Students and staff co-creating curricula - a new trend or an old idea we never got around to implementing?

  • Catherine Bovill, Academic Development Unit, Learning and Teaching Centre, University of Glasgow, Glasgow, Scotland

    There is growing interest in the idea of students becoming more active partners in designing and co-creating curricula with staff (Bovill et al, 2011; Cook-Sather, Delpish et al, 2010). Co-creation can vary greatly and might include: students feeding back on curricula to inform future teaching provision; students designing part of a virtual learning environment; students designing marking criteria; or students negotiating some of their learning outcomes. This research seminar will start with a presentation of the theoretical background and history to calls for increasing student participation in curricular design that demonstrate that our newfound interest in co-creation is predated by Dewey (1916) and others’ calls for co-created curricula back at the start of the 20th Century. Calls for co-creation of curricula have also been strongly evident in schools based student voice discourse and critical pedagogy literature. However, there has been less evidence of engagement in co-creation in higher education contexts until recently.

    This session will draw upon the historical background to student participation and co-creation to inform our current understandings and practices in this area. Participants will be invited to share examples of co-creation from their own practice, and I will present some examples from my recent research. These examples will be used as the basis for considering some of the common challenges faced in trying to make Dewey’s vision a reality, such as where programmes have professional body requirements or very large classes. Discussion will focus on finding solutions and possible future directions for co-creation of curricula within the higher education context.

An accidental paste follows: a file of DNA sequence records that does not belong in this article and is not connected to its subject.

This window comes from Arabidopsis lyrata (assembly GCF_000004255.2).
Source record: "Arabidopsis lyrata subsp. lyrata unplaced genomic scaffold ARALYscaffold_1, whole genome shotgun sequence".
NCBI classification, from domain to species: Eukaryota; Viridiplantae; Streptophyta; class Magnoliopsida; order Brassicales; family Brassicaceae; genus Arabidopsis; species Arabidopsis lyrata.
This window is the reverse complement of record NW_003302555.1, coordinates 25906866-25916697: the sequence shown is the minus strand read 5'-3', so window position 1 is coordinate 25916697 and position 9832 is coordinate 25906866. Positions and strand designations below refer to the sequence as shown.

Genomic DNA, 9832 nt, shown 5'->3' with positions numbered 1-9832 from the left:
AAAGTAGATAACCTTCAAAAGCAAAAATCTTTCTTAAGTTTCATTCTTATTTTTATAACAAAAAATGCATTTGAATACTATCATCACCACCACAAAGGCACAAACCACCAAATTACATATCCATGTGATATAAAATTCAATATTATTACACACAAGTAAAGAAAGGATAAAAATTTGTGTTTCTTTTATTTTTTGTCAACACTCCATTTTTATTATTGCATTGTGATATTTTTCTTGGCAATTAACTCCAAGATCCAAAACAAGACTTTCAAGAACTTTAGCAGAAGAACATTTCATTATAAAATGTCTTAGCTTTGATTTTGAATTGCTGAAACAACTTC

References

    • Bovill C., Cook-Sather, A. and Felten, P. (2011) Changing Participants in Pedagogical Planning: Students as Co-Creators of Teaching approaches. Course Design and Curricula. International Journal for Academic Development 16 (2) 197-209
    • Cook-Sather, A. (2010). Teaching and learning together: College faculty and undergraduates co-create a professional development model. To Improve the Academy 29, 219-232.
    • Delpish, A., Holmes, A, Knight-McKenna, M., Mihans, R., Darby, A., King, K., & Felten, P. (2010). Equalizing voices: Student-faculty partnership in course design. In C. Werder & M. M. Otis. (Eds.), Engaging student voices in the study of teaching and learning (pp. 96-114). Sterling, VA: Stylus.
    • Dewey, J. (1916) Democracy and education: an introduction to the philosophy of education. New York: The Macmillan Company.